Many rural hospitals across the nation are faced with financial challenges, causing some to close for good. This article outlines 15 things to know about rural hospital closures. Specifically, facilities in states that have not expanded Medicaid are under more financial pressure. For example, the Kansas Health Foundation and the Kansas Hospital Association teamed up to urge Kansas Governor Sam Brownback to expand Medicaid to prevent additional closures. (Hospital CFO)

Ruling gives hospitals hope on RAC appeals backlog
Hospitals persuaded a federal appeals court to give new life to their legal fight to force the U.S. Department of Health and Human Services to work more quickly through a backlog of disputed findings by Medicare’s controversial Recovery Audit Contractors (RACs). The American Hospital Association and several hospitals argued in a lawsuit against the Obama administration that the appeals process for claims identified by RACs as improper, too slow and leaves Medicare payments in limbo, in some cases for years. (Modern Healthcare)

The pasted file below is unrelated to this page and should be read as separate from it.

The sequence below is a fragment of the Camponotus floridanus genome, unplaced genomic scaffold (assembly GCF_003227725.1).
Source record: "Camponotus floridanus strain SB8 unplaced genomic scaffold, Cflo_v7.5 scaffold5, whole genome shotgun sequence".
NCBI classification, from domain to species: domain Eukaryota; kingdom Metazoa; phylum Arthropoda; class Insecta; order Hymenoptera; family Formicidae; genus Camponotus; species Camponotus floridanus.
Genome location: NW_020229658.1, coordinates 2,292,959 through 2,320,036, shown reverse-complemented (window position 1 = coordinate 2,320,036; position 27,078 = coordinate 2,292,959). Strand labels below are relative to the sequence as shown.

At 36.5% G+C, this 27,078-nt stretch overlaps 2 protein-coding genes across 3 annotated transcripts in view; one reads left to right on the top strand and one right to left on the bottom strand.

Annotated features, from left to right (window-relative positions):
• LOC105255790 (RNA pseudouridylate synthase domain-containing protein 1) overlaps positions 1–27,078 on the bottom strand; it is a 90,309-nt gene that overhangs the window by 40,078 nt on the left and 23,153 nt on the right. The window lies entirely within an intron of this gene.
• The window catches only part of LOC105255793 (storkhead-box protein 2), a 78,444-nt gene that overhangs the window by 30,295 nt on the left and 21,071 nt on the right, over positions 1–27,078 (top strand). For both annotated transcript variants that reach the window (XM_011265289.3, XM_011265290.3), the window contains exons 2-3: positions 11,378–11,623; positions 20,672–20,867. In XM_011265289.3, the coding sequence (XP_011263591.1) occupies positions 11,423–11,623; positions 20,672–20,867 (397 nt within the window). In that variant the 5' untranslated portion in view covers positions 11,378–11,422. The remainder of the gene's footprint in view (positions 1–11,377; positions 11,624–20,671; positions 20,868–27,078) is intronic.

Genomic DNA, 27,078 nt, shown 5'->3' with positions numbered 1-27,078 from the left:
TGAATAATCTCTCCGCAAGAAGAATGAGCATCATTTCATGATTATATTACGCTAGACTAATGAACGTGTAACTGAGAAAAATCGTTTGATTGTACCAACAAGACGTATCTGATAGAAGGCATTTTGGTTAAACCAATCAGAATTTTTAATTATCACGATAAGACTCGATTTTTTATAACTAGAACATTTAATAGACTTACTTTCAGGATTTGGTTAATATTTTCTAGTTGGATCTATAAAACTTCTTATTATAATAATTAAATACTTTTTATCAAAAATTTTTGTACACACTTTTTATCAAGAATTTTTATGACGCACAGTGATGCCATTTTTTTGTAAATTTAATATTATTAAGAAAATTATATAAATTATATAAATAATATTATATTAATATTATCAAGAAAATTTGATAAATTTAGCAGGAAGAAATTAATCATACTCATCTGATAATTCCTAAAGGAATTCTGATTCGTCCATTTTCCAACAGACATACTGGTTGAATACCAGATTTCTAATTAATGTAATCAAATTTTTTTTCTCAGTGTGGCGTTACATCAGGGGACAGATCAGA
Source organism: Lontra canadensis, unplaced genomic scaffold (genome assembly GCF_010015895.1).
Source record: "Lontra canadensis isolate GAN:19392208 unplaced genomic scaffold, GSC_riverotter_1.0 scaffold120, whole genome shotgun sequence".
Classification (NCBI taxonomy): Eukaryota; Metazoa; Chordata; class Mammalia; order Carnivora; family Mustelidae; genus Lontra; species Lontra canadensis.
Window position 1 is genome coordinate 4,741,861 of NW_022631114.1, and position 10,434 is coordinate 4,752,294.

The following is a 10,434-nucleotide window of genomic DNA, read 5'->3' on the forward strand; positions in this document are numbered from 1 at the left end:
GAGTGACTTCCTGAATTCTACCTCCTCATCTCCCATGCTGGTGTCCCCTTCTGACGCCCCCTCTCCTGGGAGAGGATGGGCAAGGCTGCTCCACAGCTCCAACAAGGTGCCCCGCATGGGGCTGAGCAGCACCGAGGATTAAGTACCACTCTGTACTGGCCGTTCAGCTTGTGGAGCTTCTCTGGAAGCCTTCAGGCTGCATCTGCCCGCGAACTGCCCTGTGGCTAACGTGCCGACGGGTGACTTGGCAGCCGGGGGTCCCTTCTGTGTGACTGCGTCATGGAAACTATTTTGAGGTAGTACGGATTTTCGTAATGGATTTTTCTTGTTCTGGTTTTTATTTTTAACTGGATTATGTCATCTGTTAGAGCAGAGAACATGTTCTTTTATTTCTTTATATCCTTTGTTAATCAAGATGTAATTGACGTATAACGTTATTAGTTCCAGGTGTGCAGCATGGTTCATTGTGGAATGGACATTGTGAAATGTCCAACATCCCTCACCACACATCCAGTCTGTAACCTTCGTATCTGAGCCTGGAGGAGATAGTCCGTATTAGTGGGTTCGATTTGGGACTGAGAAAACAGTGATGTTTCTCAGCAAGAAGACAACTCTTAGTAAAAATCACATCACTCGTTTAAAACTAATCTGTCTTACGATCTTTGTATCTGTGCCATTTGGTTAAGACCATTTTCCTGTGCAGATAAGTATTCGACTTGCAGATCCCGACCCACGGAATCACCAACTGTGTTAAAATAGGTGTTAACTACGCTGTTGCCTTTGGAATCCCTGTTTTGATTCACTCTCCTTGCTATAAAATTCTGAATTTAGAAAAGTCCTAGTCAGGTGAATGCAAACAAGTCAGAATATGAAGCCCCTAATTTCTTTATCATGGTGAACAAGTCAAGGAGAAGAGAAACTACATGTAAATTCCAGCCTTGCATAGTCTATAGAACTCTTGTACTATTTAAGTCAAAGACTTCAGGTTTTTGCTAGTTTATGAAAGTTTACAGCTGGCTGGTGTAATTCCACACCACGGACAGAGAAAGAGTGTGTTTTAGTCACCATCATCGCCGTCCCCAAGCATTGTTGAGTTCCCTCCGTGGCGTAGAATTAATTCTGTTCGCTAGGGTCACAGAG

Health care battle brewing between governors in Kentucky
Kentucky’s two most recent governors went to war over the state’s health care system Thursday. Former Kentucky Democratic Governor Steve Beshear formed a tax-exempt organization that will pay for an online campaign he said will “educate voters” about Republican Governor Matt Bevin’s plans to make fewer people eligible for Medicaid and to dismantle a state program where some can purchase private insurance plans at a discount. (Associated Press/Yahoo News)

Idaho panel backs Medicaid expansion alternative